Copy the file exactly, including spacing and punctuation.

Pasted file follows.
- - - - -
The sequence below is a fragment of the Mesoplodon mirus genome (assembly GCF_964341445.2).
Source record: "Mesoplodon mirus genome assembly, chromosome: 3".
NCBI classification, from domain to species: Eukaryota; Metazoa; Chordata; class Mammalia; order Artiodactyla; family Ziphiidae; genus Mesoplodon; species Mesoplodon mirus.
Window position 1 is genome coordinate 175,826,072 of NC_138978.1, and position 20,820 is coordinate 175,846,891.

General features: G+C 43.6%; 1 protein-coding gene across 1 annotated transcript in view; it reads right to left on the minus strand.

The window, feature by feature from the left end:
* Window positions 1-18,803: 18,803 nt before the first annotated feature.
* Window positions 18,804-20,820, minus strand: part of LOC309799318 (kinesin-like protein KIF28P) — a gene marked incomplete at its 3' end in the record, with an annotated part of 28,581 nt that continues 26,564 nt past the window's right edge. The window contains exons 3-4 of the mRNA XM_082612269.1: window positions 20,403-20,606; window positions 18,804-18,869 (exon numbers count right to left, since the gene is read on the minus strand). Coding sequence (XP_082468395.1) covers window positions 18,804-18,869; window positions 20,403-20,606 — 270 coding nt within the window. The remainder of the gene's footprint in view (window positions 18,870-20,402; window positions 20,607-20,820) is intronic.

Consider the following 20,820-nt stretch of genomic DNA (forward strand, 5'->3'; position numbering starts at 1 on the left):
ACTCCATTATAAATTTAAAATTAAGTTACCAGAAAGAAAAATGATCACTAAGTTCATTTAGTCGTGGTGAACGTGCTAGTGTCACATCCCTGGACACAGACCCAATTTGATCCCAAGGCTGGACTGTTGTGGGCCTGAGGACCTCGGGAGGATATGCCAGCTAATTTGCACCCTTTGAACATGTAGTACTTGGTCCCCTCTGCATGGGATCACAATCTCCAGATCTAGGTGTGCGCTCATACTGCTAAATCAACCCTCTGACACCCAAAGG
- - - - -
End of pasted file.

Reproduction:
The sequence below is a fragment of the Mesoplodon mirus genome (assembly GCF_964341445.2).
Source record: "Mesoplodon mirus genome assembly, chromosome: 3".
NCBI classification, from domain to species: Eukaryota; Metazoa; Chordata; class Mammalia; order Artiodactyla; family Ziphiidae; genus Mesoplodon; species Mesoplodon mirus.
Window position 1 is genome coordinate 175,826,072 of NC_138978.1, and position 20,820 is coordinate 175,846,891.

General features: G+C 43.6%; 1 protein-coding gene across 1 annotated transcript in view; it reads right to left on the minus strand.

The window, feature by feature from the left end:
* Window positions 1-18,803: 18,803 nt before the first annotated feature.
* Window positions 18,804-20,820, minus strand: part of LOC309799318 (kinesin-like protein KIF28P) — a gene marked incomplete at its 3' end in the record, with an annotated part of 28,581 nt that continues 26,564 nt past the window's right edge. The window contains exons 3-4 of the mRNA XM_082612269.1: window positions 20,403-20,606; window positions 18,804-18,869 (exon numbers count right to left, since the gene is read on the minus strand). Coding sequence (XP_082468395.1) covers window positions 18,804-18,869; window positions 20,403-20,606 — 270 coding nt within the window. The remainder of the gene's footprint in view (window positions 18,870-20,402; window positions 20,607-20,820) is intronic.

Consider the following 20,820-nt stretch of genomic DNA (forward strand, 5'->3'; position numbering starts at 1 on the left):
ACTCCATTATAAATTTAAAATTAAGTTACCAGAAAGAAAAATGATCACTAAGTTCATTTAGTCGTGGTGAACGTGCTAGTGTCACATCCCTGGACACAGACCCAATTTGATCCCAAGGCTGGACTGTTGTGGGCCTGAGGACCTCGGGAGGATATGCCAGCTAATTTGCACCCTTTGAACATGTAGTACTTGGTCCCCTCTGCATGGGATCACAATCTCCAGATCTAGGTGTGCGCTCATACTGCTAAATCAACCCTCTGACACCCAAAGG